Building Cyber Threat-Detection Tools with Neuromorphic Computing


This article is part of the TechXchange: Cybersecurity.

Quantum Ventura, a provider of artificial-intelligence (AI) and machine-learning (ML) research and technology solutions, will use BrainChip’s Akida technology to develop its next generation of cyber threat-detection tools. Quantum Ventura is addressing cybersecurity applications in a federally funded SBIR phase 2 program for the U.S. Department of Energy (DoE). It’s focusing on cyber threat-detection using neuromorphic computing to create an advanced approach to detect and prevent cyberattacks via brain-inspired AI.

“Neuromorphic computing is an ideal technology for threat detection because of its small size and power, accuracy, and in particular, its ability to learn and adapt, since attackers are constantly changing their tactics,” said Srini Vasan, President and CEO of Quantum Ventura Inc. “We believe that our solution incorporating BrainChip’s Akida will be a breakthrough for defending against cyber threats and address additional applications as well.”

Rob Telson, Vice President of Ecosystems & Partnerships at BrainChip, said, “This project with the Department of Energy offers an ideal opportunity to demonstrate how Akida opens up new possibilities in cybersecurity, including the ability to run complex AI algorithms at the edge, reducing the dependency on the cloud.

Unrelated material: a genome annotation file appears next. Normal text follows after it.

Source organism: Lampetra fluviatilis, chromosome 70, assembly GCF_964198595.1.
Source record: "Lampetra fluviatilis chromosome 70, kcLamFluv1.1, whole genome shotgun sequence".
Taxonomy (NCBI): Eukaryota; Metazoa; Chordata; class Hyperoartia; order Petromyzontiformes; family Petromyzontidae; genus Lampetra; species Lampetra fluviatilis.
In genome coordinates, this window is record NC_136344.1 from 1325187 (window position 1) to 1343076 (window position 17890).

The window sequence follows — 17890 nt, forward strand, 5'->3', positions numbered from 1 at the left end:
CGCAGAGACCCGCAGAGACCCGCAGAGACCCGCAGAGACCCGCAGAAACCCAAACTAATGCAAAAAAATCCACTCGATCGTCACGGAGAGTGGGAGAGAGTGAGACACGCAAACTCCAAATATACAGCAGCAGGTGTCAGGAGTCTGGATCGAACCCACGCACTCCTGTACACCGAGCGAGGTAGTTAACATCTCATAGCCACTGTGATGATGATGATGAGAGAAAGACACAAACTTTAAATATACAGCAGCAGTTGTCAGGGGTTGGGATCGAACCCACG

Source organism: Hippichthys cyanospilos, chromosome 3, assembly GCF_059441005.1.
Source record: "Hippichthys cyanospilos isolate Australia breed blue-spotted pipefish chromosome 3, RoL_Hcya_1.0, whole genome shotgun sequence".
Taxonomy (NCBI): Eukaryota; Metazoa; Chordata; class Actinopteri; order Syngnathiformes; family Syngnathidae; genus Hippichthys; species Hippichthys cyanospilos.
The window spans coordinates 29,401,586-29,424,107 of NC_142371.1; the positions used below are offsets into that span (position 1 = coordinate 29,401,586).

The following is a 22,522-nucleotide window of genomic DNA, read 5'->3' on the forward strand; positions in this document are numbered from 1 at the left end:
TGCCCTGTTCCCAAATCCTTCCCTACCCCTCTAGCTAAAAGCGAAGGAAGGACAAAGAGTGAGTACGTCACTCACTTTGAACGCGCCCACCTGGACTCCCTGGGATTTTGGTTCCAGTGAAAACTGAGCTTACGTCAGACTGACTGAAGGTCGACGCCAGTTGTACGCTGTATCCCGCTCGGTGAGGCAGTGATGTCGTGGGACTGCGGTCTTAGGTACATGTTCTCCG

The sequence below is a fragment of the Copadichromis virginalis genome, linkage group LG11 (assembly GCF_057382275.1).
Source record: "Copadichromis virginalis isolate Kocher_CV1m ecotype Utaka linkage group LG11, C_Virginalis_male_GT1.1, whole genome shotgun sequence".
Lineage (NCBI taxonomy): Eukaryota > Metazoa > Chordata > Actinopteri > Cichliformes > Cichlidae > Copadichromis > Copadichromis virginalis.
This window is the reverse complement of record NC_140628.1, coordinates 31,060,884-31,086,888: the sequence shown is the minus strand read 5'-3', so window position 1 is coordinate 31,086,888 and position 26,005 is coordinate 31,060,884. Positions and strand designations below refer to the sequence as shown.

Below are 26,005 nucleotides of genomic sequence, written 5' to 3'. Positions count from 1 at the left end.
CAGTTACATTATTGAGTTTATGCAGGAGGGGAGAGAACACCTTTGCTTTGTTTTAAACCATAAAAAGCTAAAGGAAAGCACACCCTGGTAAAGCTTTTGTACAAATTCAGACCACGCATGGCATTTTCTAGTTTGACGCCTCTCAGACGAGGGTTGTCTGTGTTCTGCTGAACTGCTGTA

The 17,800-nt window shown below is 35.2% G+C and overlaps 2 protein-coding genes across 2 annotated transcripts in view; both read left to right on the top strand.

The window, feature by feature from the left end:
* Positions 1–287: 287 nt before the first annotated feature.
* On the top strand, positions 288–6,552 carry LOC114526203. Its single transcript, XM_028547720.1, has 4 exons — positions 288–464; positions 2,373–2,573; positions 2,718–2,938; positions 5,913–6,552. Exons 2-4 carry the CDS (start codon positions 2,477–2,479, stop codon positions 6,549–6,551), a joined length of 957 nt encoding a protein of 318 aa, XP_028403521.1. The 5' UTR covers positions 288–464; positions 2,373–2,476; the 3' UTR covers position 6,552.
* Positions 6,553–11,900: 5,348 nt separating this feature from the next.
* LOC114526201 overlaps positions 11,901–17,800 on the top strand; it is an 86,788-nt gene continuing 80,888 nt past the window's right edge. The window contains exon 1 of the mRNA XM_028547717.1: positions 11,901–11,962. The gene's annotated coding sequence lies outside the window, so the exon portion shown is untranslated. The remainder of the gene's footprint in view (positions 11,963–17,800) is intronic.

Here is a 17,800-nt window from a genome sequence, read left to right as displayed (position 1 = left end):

“We are excited about the progress that Quantum Ventura is making with BrainChip in this project, which is extremely vital to the safety of the nation’s infrastructure.”

The Akida neural processor with the optimal AI can find unknown repeating patterns in vast amounts of noisy data, and it can learn what normal network traffic patterns look like. Once in operation, it can detect malware, attack signatures, and other types of malicious activity without need for cloud retraining, quickly learning new attack patterns to adapt to emerging threats. The BrainChip IP supports the learning process.

Akida is an event-based technology that’s inherently lower in power consumption than conventional neural-network accelerators.

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